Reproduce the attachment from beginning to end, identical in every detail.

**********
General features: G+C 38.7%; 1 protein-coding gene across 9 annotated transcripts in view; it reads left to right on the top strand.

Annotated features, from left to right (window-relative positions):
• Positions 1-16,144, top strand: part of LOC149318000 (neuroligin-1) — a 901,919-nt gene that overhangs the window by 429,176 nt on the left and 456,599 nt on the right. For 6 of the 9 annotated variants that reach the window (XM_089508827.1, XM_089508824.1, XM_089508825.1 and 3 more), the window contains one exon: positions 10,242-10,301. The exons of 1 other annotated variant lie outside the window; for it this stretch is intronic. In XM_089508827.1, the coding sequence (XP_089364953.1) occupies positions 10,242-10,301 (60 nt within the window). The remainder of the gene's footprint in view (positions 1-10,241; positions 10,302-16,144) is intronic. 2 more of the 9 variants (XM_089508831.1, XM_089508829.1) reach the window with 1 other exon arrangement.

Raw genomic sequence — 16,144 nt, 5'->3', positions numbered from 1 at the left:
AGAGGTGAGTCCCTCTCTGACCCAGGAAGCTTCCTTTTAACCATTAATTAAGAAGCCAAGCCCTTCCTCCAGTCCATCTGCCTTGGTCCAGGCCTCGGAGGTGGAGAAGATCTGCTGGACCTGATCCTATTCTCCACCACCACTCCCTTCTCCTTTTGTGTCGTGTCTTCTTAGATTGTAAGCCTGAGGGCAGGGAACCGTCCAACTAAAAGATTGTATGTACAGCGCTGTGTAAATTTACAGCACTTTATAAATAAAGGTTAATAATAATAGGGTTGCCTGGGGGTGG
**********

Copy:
General features: G+C 38.7%; 1 protein-coding gene across 9 annotated transcripts in view; it reads left to right on the top strand.

Annotated features, from left to right (window-relative positions):
• Positions 1-16,144, top strand: part of LOC149318000 (neuroligin-1) — a 901,919-nt gene that overhangs the window by 429,176 nt on the left and 456,599 nt on the right. For 6 of the 9 annotated variants that reach the window (XM_089508827.1, XM_089508824.1, XM_089508825.1 and 3 more), the window contains one exon: positions 10,242-10,301. The exons of 1 other annotated variant lie outside the window; for it this stretch is intronic. In XM_089508827.1, the coding sequence (XP_089364953.1) occupies positions 10,242-10,301 (60 nt within the window). The remainder of the gene's footprint in view (positions 1-10,241; positions 10,302-16,144) is intronic. 2 more of the 9 variants (XM_089508831.1, XM_089508829.1) reach the window with 1 other exon arrangement.

Raw genomic sequence — 16,144 nt, 5'->3', positions numbered from 1 at the left:
AGAGGTGAGTCCCTCTCTGACCCAGGAAGCTTCCTTTTAACCATTAATTAAGAAGCCAAGCCCTTCCTCCAGTCCATCTGCCTTGGTCCAGGCCTCGGAGGTGGAGAAGATCTGCTGGACCTGATCCTATTCTCCACCACCACTCCCTTCTCCTTTTGTGTCGTGTCTTCTTAGATTGTAAGCCTGAGGGCAGGGAACCGTCCAACTAAAAGATTGTATGTACAGCGCTGTGTAAATTTACAGCACTTTATAAATAAAGGTTAATAATAATAGGGTTGCCTGGGGGTGG